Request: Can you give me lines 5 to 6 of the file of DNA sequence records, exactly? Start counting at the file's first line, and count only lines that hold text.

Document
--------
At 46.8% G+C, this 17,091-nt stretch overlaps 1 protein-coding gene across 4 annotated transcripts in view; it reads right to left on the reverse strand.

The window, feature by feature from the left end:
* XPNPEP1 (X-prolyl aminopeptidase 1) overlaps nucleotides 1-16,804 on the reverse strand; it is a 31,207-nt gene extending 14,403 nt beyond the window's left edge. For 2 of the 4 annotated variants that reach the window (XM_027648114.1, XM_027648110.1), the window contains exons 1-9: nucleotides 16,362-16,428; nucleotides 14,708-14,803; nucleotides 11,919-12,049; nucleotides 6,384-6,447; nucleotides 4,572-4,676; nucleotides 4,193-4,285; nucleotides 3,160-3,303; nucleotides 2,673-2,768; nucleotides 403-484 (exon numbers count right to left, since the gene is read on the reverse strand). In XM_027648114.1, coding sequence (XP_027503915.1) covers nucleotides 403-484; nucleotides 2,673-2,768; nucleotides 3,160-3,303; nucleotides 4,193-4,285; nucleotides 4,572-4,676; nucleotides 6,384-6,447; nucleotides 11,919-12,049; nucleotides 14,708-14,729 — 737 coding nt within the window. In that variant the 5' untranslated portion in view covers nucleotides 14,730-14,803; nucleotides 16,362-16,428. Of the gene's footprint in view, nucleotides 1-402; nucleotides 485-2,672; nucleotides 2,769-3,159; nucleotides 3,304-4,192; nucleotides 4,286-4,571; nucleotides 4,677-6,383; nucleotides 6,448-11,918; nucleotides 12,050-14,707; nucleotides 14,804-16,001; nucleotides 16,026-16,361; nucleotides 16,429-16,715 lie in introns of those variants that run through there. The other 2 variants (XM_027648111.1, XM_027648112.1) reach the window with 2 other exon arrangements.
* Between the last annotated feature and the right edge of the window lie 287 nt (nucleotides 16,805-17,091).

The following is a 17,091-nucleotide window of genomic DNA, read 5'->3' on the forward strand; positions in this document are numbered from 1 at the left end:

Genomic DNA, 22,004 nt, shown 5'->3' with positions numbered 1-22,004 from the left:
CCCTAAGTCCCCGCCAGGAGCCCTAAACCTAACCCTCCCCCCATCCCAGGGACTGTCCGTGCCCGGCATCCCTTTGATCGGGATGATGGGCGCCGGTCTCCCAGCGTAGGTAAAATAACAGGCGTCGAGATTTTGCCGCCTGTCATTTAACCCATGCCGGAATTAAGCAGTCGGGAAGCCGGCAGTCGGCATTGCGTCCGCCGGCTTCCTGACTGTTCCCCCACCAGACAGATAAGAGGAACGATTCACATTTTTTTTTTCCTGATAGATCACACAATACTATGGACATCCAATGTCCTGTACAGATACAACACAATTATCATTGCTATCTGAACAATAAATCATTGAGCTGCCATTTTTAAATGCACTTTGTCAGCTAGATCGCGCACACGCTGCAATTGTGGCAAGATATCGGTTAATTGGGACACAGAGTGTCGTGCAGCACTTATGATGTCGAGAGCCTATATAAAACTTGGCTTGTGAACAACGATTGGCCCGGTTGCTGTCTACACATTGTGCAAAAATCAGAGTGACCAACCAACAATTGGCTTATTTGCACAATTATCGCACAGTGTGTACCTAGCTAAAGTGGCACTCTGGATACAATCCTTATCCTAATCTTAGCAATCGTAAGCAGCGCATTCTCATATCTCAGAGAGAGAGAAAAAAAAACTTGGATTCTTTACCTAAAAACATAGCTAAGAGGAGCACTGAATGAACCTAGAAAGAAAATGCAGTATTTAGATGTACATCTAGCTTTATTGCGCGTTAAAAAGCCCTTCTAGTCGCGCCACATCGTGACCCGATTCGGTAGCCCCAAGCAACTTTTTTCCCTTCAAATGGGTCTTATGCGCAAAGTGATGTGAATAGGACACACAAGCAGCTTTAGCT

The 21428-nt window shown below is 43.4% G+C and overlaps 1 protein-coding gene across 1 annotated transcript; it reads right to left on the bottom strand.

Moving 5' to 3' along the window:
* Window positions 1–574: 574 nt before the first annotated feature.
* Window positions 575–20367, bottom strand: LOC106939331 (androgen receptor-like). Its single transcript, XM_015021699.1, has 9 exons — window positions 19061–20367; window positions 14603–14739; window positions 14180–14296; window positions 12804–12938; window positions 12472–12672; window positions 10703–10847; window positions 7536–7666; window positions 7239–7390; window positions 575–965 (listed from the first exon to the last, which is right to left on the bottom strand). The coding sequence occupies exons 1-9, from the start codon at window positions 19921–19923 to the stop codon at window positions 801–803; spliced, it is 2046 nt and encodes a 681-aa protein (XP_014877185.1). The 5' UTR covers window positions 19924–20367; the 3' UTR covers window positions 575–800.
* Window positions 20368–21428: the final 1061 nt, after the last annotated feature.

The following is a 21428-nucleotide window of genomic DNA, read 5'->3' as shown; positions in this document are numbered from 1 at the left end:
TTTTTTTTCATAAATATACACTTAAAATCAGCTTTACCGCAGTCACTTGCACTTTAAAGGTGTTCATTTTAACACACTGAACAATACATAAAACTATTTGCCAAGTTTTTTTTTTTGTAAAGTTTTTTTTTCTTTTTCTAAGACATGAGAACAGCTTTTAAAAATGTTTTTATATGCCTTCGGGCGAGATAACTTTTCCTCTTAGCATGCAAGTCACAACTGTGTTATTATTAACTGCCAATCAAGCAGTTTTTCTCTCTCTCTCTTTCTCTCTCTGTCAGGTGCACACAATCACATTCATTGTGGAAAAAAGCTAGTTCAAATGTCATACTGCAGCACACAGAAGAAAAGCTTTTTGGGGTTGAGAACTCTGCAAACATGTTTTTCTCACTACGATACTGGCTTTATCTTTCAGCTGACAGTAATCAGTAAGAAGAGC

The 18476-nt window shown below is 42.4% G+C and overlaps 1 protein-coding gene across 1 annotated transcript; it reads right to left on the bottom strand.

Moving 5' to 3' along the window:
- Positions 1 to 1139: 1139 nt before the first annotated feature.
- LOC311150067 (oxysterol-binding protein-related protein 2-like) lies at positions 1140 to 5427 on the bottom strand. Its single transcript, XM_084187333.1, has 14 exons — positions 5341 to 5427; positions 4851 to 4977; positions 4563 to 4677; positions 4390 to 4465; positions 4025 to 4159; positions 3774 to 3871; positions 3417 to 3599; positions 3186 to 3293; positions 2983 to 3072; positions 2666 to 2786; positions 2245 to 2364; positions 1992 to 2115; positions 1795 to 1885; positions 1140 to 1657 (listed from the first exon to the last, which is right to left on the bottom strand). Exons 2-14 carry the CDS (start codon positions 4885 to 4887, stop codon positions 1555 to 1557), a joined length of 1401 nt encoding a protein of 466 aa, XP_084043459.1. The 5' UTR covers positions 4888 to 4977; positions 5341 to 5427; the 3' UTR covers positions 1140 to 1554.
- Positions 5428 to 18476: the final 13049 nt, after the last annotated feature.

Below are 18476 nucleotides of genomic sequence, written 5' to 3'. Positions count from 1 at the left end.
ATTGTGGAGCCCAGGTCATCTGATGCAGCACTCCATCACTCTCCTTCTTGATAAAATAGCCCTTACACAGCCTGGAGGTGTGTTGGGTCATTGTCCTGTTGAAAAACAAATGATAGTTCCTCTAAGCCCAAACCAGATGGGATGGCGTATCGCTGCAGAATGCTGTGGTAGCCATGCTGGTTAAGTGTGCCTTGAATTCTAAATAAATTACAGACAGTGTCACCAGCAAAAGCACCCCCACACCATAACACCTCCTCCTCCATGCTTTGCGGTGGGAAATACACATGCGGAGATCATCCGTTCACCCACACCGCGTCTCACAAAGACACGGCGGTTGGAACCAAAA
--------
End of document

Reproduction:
The following is a 17,091-nucleotide window of genomic DNA, read 5'->3' on the forward strand; positions in this document are numbered from 1 at the left end:

Genomic DNA, 22,004 nt, shown 5'->3' with positions numbered 1-22,004 from the left: